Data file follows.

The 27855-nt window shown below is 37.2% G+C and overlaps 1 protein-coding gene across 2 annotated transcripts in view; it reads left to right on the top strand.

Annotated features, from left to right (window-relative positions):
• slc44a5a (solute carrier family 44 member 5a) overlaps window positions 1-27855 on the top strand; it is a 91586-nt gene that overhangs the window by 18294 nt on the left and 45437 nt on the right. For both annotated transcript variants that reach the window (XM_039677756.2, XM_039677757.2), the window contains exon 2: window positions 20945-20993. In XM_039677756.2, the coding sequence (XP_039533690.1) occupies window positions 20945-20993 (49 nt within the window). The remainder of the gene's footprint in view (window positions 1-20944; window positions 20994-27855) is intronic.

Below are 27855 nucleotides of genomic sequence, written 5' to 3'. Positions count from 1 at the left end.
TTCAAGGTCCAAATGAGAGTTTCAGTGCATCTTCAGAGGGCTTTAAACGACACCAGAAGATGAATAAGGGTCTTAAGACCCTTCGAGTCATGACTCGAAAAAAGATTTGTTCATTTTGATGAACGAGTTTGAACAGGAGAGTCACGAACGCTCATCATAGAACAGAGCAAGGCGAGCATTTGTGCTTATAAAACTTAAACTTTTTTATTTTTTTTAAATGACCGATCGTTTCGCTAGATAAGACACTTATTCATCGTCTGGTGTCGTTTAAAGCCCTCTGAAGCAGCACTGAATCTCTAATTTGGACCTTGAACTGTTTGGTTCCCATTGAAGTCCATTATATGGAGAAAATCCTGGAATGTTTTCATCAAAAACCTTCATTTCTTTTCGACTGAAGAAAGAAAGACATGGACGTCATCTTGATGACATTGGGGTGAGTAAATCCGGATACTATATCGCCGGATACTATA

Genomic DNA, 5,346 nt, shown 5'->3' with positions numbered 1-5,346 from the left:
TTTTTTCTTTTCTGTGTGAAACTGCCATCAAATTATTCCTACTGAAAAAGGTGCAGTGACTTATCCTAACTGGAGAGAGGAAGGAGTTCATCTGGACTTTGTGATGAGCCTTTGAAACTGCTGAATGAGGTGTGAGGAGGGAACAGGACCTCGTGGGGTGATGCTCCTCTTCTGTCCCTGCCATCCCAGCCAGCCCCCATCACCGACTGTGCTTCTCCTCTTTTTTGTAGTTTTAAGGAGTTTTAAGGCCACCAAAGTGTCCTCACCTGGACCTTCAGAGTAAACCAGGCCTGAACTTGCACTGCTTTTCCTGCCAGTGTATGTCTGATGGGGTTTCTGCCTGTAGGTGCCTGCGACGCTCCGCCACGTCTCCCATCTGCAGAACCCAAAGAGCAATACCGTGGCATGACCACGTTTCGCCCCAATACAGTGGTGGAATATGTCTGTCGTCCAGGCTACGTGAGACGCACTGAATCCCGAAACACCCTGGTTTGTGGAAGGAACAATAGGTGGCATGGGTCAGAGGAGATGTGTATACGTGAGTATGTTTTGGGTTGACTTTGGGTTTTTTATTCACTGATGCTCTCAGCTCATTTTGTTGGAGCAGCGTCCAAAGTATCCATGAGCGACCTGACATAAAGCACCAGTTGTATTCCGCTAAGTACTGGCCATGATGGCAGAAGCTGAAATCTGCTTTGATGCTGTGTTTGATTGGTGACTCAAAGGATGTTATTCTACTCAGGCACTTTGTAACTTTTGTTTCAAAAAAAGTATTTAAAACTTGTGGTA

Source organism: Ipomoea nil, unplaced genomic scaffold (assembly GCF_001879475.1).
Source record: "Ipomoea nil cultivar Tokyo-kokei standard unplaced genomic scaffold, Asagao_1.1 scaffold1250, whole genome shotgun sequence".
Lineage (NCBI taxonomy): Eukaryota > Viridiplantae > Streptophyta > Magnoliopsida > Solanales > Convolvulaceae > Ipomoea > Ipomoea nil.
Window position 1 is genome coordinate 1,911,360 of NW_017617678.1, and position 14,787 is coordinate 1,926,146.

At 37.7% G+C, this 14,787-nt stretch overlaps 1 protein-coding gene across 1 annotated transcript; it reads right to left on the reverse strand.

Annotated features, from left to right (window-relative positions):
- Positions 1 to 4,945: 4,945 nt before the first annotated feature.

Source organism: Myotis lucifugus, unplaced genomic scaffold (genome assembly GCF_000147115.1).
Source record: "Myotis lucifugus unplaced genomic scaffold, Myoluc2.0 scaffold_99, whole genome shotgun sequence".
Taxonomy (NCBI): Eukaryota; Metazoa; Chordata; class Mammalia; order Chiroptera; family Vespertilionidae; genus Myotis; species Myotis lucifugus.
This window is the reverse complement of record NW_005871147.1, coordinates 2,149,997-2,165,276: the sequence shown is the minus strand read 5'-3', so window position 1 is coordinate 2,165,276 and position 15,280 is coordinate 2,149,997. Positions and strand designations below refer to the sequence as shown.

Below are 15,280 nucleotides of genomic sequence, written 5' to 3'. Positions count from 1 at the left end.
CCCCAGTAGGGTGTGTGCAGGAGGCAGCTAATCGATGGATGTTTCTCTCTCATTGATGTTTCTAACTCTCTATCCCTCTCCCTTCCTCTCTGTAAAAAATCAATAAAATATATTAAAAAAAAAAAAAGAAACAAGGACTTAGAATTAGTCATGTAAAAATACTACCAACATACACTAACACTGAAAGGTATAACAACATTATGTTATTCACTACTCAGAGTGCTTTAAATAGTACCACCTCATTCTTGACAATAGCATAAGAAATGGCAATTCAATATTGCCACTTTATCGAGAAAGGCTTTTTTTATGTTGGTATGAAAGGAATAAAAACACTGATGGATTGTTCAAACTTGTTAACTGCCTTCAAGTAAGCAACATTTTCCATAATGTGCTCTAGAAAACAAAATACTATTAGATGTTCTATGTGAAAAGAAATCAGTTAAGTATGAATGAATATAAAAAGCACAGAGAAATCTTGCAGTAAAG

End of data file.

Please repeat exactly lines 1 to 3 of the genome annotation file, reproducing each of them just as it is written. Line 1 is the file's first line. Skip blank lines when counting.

The 27855-nt window shown below is 37.2% G+C and overlaps 1 protein-coding gene across 2 annotated transcripts in view; it reads left to right on the top strand.

Annotated features, from left to right (window-relative positions):
• slc44a5a (solute carrier family 44 member 5a) overlaps window positions 1-27855 on the top strand; it is a 91586-nt gene that overhangs the window by 18294 nt on the left and 45437 nt on the right. For both annotated transcript variants that reach the window (XM_039677756.2, XM_039677757.2), the window contains exon 2: window positions 20945-20993. In XM_039677756.2, the coding sequence (XP_039533690.1) occupies window positions 20945-20993 (49 nt within the window). The remainder of the gene's footprint in view (window positions 1-20944; window positions 20994-27855) is intronic.